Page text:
Most vaulters are tall and lean. Many come from a gymnastics background. Having no fear helps. Pole-vaulters who know what they're doing flip completely upside down during a jump.
"Don't worry, we won't get there today," Allison said.
More than 200 poles of varying lengths, weights, stiffness and thicknesses lean on racks against the walls of this gym. Which one to use depends on the athlete's height, weight and experience. "You wouldn't use the same line for a trout as a marlin," Allison said.
I started with Pole 1, a minuscule-by-comparison 10-footer. By the end of my lesson I'll be using Pole 4. Poles cost from $300 to $700, and occasionally, they snap. We paused so I could watch video of a pole cracking like a Chick-o-Stick during a recent competition.
That's a reminder of the dangers of pole vaulting. Accidents are rare, but occasionally vaulters bounce off the safety mats or hit their heads on the pole plant box. A Penn State vaulter died that way in 2002; another from Grinnell College in Iowa died in 2010.
That hasn't dissuaded many would-be athletes. The sport is growing in popularity. The River Vault competition in San Marcos last month drew about 200 competitors from Central Texas and beyond.
After the videos, we headed to the sand pit, where Allison walked me through some simple drills to get me used to using the pole to move.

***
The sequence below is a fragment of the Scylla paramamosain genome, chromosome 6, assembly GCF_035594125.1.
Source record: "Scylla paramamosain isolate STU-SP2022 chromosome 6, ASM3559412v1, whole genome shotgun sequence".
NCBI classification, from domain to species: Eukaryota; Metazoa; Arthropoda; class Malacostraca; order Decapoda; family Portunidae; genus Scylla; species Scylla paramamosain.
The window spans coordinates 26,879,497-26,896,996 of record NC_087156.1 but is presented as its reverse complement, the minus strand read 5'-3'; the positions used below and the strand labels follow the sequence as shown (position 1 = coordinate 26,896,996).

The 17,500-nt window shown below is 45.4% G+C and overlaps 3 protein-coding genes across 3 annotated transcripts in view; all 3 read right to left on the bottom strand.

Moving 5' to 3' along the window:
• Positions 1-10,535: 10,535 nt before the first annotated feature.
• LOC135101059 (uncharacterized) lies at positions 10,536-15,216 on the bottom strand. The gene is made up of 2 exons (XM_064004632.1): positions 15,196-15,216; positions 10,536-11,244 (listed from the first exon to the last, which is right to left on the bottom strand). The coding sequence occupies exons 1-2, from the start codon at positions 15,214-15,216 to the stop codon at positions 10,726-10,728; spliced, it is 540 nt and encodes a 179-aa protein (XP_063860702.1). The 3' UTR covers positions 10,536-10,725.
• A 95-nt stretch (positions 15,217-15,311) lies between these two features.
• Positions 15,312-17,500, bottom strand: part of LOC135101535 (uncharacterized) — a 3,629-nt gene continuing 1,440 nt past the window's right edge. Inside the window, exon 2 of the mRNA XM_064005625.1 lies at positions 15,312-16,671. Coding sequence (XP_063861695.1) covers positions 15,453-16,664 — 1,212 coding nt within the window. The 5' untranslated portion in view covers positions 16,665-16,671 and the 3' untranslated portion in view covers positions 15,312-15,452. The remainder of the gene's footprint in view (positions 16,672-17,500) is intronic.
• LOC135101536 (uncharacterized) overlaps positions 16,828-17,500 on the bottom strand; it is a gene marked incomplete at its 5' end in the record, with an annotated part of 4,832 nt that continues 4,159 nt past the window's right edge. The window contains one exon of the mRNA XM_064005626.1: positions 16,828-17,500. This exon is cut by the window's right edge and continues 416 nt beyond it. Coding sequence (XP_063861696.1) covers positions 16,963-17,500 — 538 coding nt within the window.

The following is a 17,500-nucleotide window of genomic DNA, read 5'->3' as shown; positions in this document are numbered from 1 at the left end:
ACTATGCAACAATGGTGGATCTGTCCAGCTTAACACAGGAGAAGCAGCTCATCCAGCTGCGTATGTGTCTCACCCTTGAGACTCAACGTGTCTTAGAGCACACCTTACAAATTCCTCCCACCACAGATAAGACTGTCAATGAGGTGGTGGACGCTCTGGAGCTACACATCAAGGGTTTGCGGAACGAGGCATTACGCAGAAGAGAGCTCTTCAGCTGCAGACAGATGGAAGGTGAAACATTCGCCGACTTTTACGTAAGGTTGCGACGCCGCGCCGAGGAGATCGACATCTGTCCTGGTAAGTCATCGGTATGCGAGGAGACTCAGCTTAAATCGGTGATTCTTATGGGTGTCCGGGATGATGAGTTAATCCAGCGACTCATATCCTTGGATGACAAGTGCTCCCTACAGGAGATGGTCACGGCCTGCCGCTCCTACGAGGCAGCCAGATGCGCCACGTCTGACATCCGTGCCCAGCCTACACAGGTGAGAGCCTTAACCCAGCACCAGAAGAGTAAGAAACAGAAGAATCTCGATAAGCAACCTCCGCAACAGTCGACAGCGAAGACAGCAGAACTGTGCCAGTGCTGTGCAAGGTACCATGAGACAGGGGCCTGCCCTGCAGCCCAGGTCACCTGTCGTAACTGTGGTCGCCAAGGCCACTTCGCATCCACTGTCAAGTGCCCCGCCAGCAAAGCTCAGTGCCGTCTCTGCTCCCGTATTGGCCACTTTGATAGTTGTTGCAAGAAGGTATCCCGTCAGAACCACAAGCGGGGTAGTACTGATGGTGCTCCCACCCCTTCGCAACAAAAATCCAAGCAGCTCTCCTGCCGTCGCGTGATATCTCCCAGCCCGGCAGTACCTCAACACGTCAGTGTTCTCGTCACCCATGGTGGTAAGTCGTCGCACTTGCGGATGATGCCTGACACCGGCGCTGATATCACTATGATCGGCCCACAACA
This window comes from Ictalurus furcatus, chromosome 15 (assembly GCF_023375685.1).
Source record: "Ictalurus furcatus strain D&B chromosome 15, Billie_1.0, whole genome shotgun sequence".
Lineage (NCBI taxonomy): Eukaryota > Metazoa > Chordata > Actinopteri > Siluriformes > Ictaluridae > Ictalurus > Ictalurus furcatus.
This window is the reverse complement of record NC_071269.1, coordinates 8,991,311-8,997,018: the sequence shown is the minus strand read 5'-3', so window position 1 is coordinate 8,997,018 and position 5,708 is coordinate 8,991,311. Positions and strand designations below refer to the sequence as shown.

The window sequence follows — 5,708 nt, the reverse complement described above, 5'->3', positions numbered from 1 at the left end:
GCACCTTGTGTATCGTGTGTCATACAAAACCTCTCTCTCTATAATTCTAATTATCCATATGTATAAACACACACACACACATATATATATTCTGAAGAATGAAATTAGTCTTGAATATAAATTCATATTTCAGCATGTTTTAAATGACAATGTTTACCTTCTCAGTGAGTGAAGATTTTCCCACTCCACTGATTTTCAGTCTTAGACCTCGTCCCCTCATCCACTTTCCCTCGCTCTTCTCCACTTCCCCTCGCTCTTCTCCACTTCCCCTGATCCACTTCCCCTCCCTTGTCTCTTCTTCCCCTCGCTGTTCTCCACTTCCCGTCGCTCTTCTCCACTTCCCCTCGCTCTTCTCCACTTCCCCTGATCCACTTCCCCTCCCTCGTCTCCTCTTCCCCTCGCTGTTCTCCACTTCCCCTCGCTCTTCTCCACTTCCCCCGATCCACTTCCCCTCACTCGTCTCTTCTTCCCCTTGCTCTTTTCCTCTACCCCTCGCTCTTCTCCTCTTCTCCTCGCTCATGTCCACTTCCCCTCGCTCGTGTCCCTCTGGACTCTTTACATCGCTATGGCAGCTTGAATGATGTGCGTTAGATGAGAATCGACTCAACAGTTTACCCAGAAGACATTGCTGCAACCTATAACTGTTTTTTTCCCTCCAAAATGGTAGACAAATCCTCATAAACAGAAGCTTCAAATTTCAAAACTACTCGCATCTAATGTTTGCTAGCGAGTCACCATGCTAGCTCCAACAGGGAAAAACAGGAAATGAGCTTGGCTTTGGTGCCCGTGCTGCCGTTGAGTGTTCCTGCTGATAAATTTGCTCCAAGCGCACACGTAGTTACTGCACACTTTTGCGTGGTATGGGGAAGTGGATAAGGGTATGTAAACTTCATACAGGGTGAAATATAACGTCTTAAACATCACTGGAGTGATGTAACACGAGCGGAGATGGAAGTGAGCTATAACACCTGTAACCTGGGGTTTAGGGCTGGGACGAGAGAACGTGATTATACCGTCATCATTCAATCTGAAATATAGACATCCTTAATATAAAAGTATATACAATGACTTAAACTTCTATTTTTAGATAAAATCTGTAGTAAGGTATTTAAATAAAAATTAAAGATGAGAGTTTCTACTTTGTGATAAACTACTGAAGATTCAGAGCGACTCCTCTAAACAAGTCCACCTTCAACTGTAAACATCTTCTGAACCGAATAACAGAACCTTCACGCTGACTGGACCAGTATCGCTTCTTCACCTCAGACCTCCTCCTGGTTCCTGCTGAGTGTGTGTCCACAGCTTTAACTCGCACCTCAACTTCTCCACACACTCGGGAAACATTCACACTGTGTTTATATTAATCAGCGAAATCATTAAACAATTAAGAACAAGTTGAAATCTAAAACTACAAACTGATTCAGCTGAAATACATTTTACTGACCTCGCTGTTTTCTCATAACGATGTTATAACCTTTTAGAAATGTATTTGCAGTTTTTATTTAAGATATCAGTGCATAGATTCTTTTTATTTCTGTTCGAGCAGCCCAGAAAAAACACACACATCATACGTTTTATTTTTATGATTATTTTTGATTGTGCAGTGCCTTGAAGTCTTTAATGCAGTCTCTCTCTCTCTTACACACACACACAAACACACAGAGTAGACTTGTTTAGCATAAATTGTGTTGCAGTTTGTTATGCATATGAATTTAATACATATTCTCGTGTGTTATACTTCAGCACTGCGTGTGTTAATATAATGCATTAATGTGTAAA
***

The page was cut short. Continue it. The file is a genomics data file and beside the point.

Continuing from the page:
After an hour, I got pretty comfortable planting the pole and riding it as it tipped forward. I worked up a good sweat in the unair-conditioned building, and felt triumphant when I launched myself over a bungee cord stretched a foot above the ground.
Then we moved to the real vaulting area, where it was time to raise the bar.
That's where I am now. I've got a lot to consider with each attempt: Where to grip the pole, how far apart to hold my hands, where to start running, when to initiate the jump and more.
"In any one jump, you can make 10 to 15 adjustments," Allison says as he adjusts my position for the umpteenth time.
"If you try to think of it all, it's paralysis by analysis. It's all about rehearsal and letting instinct take over," he says.
He has me step off a couple of shoe lengths' from the end of the runway and mark the spot. If I start jumping too soon or too late, I might be ripped or sucked from the pole, he says. That doesn't sound fun, so I pay close attention.
We add a few more steps, then a few more. Finally, I'm dashing from eight fast strides away.
I make it over the bar a few times; other times I knock it off. It doesn't hurt a bit, and the rush I get from making it keeps me trotting back for another try.
It's a little scary. I can feel myself hesitate a tad, even though I know that if I'd totally commit, it would be easier to spring over my visual goalpost.
It doesn't matter.
That 5 feet, 6 inch jump is going down in my record book. I think Superman would be proud.
Contact Pam LeBlanc at firstname.lastname@example.org or 445-3994 Twitter: @fitcityleblanc